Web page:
Dean Giuseppe Colasurdo presents the award to Dr. Joseph Love.
Dean Giuseppe Colasurdo presents the award to Dr. Joseph Love.

Dr. Joseph Love, assistant professor of surgery, is the 2014 recipient of the Leonard Tow Humanism in Medicine Award presented by the Arnold P. Gold Foundation.

The Leonard Tow Humanism in Medicine Award annually honors faculty who are exemplary in their compassion and sensitivity in the delivery of care to patients and their families, who administer scientifically excellent clinical care, and who serve as role models to students.

“It’s humbling, and I was thrilled to get it more from the standpoint of whom had nominated me – having both your peers and trainees recognize you as an individual,” said Love, who is on the surgery staff at Memorial Hermann-Texas Medical Center.

Graduating with his D.O. from Philadelphia College of Osteopathic Medicine, Love did a residency in general surgery at The University of Texas Health Science Center at San Antonio, where he also completed a fellowship in surgical critical care.

He joined the Medical School faculty in 2011 as a clinical assistant professor of surgery and as the U.S. Air Force Liaison to UTHealth. He was named director of education in the Division of Acute Care Surgery in 2013.

In 2012, as part of Operation Enduring Freedom, he was deployed as a trauma and critical care surgeon to Bagram Air Base in Afghanistan, serving as interim Trauma Czar/ICU director for a 12-bed forward deployed intensive care unit. He finished his military commitment in November and how serves in the inactive reserves.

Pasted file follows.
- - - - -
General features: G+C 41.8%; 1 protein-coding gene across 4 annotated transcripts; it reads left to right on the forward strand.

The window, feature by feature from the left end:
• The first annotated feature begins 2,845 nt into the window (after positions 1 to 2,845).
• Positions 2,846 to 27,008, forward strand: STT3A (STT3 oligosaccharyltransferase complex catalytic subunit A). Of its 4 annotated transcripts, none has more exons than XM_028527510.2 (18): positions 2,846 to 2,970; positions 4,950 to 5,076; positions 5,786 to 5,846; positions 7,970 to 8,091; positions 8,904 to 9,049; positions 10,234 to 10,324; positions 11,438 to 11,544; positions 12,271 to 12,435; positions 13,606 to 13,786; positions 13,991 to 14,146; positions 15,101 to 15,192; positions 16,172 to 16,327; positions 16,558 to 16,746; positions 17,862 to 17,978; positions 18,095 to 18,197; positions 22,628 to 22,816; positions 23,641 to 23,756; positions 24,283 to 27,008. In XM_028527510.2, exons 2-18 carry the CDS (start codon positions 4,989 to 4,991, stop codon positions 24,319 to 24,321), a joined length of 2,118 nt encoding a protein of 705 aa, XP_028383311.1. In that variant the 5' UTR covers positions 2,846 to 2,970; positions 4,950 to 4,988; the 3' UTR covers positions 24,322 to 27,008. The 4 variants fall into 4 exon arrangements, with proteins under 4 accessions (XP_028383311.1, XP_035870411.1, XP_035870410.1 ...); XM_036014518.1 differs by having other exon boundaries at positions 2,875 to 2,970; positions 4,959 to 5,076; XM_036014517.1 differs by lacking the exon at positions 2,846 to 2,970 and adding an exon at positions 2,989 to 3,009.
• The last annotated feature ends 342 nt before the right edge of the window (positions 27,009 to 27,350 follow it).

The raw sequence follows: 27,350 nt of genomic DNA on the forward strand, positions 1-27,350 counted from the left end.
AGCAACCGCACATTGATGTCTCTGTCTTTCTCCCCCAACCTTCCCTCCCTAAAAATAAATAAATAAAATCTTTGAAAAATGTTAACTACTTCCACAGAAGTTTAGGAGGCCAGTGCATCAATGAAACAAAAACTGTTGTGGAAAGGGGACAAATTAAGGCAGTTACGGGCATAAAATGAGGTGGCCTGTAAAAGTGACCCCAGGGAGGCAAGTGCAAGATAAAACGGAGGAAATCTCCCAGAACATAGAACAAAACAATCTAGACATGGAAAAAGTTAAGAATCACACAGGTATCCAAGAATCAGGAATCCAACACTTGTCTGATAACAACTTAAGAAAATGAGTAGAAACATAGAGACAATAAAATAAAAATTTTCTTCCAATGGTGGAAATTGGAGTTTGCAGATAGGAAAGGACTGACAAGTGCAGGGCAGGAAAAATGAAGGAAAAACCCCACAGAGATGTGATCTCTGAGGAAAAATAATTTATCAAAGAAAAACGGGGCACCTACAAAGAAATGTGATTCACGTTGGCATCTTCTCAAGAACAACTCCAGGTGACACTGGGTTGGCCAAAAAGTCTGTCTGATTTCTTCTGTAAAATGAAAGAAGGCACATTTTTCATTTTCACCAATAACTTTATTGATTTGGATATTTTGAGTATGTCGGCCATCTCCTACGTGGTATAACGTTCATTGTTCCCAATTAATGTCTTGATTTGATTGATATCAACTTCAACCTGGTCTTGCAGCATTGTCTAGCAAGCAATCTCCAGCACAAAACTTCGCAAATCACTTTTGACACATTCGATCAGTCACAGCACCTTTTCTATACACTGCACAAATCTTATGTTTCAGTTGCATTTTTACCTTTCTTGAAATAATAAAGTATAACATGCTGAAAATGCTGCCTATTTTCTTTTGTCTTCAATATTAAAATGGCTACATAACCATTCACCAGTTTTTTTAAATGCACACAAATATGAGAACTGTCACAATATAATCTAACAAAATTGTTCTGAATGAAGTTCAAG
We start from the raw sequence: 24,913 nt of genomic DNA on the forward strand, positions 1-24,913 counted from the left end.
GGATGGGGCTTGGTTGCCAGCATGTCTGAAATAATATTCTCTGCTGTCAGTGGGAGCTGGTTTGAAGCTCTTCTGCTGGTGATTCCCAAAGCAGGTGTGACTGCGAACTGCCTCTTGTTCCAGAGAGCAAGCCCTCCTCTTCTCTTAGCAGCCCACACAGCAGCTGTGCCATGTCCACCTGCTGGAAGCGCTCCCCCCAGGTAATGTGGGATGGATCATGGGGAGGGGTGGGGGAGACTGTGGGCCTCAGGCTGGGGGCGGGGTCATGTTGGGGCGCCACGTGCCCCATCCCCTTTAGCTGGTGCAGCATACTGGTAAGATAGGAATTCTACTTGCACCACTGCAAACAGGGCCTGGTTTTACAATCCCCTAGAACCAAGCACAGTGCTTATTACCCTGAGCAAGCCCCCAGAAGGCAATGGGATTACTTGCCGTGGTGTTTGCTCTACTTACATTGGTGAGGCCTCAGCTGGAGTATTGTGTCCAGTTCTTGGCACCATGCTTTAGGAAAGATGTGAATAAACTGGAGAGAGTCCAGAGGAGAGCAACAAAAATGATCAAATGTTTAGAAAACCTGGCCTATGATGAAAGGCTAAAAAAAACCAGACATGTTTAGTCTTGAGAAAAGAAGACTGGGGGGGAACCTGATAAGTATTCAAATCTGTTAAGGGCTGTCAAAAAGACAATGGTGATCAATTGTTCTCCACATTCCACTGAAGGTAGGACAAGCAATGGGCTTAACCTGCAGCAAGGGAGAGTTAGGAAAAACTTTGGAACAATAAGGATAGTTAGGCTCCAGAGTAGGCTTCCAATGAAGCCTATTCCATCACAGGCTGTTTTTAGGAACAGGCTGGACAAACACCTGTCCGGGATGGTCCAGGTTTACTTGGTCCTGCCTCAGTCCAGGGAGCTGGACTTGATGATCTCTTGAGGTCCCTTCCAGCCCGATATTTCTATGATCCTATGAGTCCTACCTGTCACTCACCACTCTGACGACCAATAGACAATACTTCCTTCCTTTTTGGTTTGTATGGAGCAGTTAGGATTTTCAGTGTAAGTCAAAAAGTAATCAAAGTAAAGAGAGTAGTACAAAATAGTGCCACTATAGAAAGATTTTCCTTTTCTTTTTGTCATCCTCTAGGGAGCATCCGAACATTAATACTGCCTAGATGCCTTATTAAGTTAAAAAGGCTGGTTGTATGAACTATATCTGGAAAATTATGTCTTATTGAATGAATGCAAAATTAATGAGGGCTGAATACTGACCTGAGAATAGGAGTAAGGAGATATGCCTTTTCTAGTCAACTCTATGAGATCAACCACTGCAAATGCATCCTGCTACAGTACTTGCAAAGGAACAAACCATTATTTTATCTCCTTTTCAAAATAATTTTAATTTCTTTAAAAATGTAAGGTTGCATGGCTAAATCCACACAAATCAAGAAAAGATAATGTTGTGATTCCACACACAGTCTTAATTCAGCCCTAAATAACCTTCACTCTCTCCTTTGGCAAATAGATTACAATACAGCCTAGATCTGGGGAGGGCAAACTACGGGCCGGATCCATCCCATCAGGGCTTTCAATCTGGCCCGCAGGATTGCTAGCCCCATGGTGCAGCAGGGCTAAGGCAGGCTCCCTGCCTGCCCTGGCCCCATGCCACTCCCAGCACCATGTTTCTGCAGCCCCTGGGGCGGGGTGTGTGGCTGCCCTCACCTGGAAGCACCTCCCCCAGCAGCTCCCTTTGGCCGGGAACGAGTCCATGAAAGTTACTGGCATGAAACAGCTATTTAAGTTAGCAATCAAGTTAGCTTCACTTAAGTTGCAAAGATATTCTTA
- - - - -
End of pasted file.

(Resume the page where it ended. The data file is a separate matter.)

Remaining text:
“There is no substitute for being deployed in theaters of combat – the sense of pride, camaraderie, and knowing you are making a difference for young people who are injured. The human interaction of military experience affected me,” he said.

Love organizes and directs the Advanced Surgical Skills for Exposure in Trauma Course for surgery residents and fellows. He also is the Problem Based Learning Scenario creator/editor for second-year medical students, which allows him to highlight trauma and military/veterans issues.

“The most important thing I do is just be approachable, and hopefully the students pick up on that. Every question and action is important. I have an open door policy and easy, open communication – I would hope that they would emulate that,” he said.

Previous winners of the Leonard Tow Humanism in Medicine Award are Joanne Oakes, M.D., 2013; Stefano Sdringola-Maranga, M.D., 2012; Saleem Khan, M.D., 2011; Gus W. Krucke, M.D., 2010; James “Red” Duke, M.D., 2009; Pedro Mancias, M.D., 2008; Keith Hoots, M.D., 2006; Larry C. Gilstrap III, M.D., 2005; Virginia A. Moyer, M.D., M.P.H., 2004; Cheves M. Smythe, M.D., 2003; Oscar Rosales, M.D., 2002; Philip C. Johnson, M.D., 2001; Philip R. Orlander, M.D., 2000; and John R. Stroehlein, M.D., 1999.

-Darla Brown, Office of Communications, Medical School